The poo pond was an entirely different affair. Those who’ve served at Kandahar remember. For some amazing reason, the entire cantonment area had been constructed around a giant pool of processed sewage. I lived about 100 meters from the poo pond and enroute chow, would literally have to circumnavigate its glorious perimeter. Even holding my breath, I could feel the particles clinging to my sweaty skin. You could taste it. If one day I’m diagnosed with the brown lung, I’ll know where it came from. 

Mission Issues

Bathroom shenanigans on mission presented greater challenges. One of our crew chiefs developed a horrid case of the scoots. At the FARP getting gas that night, he frantically grabbed a plastic trash bag and sprinted over by the nearest HESCO to relieve his suffering. Unknown to him, a clever pilot had turned his FLIR onto him and hit record. Following the mission, we mustered all the crews for a viewing of the infrared video. It sees heat! Clear as day, he sprints to the HESCO, urgently drops his drawers, squats over the bag and…okay, it sees heat! You get the picture! These images are seared in my memory. 

A dude I used to fly with became notorious for possessing the uncanny ability to crap in the front seat of a Blackhawk, while in flight! I’ve never witnessed a greater feat of airmanship that I recall. My astonishment that anyone would make such an attempt was only exceeded by my surprise at his successful accomplishment of the act as he handed his double-bagged product over the center console to the crew chief in the rear for safe disposal. 

I still recall the worst smell I’ve had the privilege of experiencing. Rangers again. Inbound to the objective, I heard the JOC crew giving target updates. All clear except for a dog patrolling the intended infil point. Hmmm, never heard that before. After a successful assault, we returned some time later for exfil when it hit me. As the Rangers climbed into the back of my aircraft a powerfully repulsive smell assaulted my senses. “What is that?!” I inquired of my crew chiefs.  

“Sir, they’ve got something in a trash bag and it’s leaking all over the cabin floor. That’s what you’re smelling.” 

“Those sick sons-of-gun killed that dog,” was my first thought. 

Later I learned that while patrolling across an adjacent field, a young Ranger had fallen into a bathroom pit the locals had dug. He had literally submerged entirely in human waste. After dragging him out, they assaulted the objective, secured it, and marshalled the occupants in a single room. The young Ranger disrobed and showered, right there in the local Iraqi home. He then donned a man-dress they commandeered from one of the occupants which he wore for the remainder of the mission. The plastic bag we smelled contained all of his battle kit and his filthy uniform. I’m told that after a number of shots and several days in the infirmary, he made a full recovery.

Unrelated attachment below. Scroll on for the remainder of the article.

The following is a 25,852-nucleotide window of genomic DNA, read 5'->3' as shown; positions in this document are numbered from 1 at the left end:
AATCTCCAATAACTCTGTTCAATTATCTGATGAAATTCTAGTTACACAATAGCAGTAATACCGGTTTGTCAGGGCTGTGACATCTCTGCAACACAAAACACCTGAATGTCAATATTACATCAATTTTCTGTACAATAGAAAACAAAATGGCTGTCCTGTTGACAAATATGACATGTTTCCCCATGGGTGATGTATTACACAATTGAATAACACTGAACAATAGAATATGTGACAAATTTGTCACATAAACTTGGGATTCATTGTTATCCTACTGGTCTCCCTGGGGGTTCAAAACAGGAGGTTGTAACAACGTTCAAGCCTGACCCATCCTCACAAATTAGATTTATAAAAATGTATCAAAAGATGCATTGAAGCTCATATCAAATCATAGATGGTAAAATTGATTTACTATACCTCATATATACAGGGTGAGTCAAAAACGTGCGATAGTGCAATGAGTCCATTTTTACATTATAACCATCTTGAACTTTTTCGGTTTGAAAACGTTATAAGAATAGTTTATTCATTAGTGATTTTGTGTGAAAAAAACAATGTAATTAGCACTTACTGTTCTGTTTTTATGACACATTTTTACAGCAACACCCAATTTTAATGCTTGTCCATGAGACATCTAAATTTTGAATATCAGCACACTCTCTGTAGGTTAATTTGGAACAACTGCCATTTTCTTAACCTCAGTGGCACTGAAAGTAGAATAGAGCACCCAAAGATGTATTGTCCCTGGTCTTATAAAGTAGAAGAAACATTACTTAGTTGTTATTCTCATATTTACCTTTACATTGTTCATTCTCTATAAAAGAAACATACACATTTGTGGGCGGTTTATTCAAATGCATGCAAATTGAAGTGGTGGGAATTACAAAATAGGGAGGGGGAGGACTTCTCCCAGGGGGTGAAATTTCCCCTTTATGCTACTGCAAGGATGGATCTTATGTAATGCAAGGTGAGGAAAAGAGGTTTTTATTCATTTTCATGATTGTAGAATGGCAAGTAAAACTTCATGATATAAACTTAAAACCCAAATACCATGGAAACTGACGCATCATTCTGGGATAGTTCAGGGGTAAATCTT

Me on the other hand, I’m quite sure. But if I think hard enough, I’m sure I can come up with some better war stories than these…

 

 

 

 

11 Comments

  1. Dustin Herzog

    Who said war was paradise? No one. All of us combat veterans suffered through the same stuff. Would I do it again? You bet!!!!
    I didn’t ask congress to send me to war with a spit shined crapper or shower stalls. Showers????? Didn’t even know what they were. Warm chow? From an MRE heater. Stop complaining!!!

    Reply
    • Bradford Smith

      Sir, this was all meant to be in jest. No complaining. Sorry that you took it that way. I must not have communicated well and I too would do it all again in a heartbeat. Thanks for your service!

      Reply
      • Darsell

        I laughed. Because you have to find something to laugh at rather than remember ing the pain. Thank you for your service sir.

        Reply
  2. Pedro Gonzalez

    All of those remind me of the outdoor showers and poop burning while serving in OIF I. Great read.

    Reply
  3. N. Young

    Enjoyed the article sir! Brings great and vivid memories to the forefront. NSDQ!

    Reply
  4. Chris

    You had showers? With running water? Desert Shield/Storm (back when it was hard): The luxury of gravity fed plywood showers with the water heated by the sun at Camp Eagle, then a 6 week stretch with no showers in our defense/attack positions followed by one session in a WWII era mobile field shower in a GP medium just prior to LD and then another 6 week stretch washing out of a canteen cup. Latrines: use the burn barrel shitters, the piss tubes, or dig your own!

    Reply
    • Bradford Smith

      I joined just after Desert Shield/Storm. Thanks for your service! Things were a little different in OEF/OIF during the initial invasions, probably similar to DS/DS. After years and years of persistent presence, they steadily added things like showers and latrine tents.

      Reply
  5. Kelly

    A great read that captures the “essence” of war. The cartoons at the latrines in Balad always cracked me up. You did leave out the awesome ruling sensation that you would get when you excited your chu.

    Reply
  6. Bill Savage

    As a Vietnam vet (’66), it ‘s interesting to see somethings never change. Yup, I burned barrels of poo, and we had a 32 hole latrine with no walls or roof – flies loved it. Can’t believe, however, you are talking about shower curtains. When I took a shower (cold water only), Mama San was on the floor under me using my shower water to wash someone’s clothes.

    Reply
    • Bradford Smith

      No Sir, some things never change! Thank you for your service.

      Reply

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Bradford Smith

Bradford Smith

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Soldier, Pastor, Author – Bradford stays busy, with his wife Ami, raising their 9 children, serving the nation, pastoring, preaching, and writing books (#3 is due out October ’17).